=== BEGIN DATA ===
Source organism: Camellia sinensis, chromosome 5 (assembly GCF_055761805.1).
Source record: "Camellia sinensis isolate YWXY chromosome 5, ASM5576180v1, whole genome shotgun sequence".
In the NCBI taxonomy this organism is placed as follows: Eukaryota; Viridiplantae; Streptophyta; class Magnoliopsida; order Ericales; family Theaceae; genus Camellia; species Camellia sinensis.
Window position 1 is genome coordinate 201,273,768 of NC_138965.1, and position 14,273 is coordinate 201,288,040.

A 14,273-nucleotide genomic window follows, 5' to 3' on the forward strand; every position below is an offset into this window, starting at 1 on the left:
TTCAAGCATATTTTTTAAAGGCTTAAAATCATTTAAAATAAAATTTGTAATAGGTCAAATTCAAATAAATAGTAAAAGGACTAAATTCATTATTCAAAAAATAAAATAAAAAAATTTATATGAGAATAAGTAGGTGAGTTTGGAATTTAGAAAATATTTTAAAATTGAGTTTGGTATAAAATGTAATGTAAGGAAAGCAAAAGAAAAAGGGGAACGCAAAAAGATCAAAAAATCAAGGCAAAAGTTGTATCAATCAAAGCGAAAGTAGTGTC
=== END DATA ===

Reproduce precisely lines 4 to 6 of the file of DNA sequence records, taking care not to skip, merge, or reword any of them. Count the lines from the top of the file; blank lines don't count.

Window position 1 is genome coordinate 201,273,768 of NC_138965.1, and position 14,273 is coordinate 201,288,040.

A 14,273-nucleotide genomic window follows, 5' to 3' on the forward strand; every position below is an offset into this window, starting at 1 on the left:
TTCAAGCATATTTTTTAAAGGCTTAAAATCATTTAAAATAAAATTTGTAATAGGTCAAATTCAAATAAATAGTAAAAGGACTAAATTCATTATTCAAAAAATAAAATAAAAAAATTTATATGAGAATAAGTAGGTGAGTTTGGAATTTAGAAAATATTTTAAAATTGAGTTTGGTATAAAATGTAATGTAAGGAAAGCAAAAGAAAAAGGGGAACGCAAAAAGATCAAAAAATCAAGGCAAAAGTTGTATCAATCAAAGCGAAAGTAGTGTC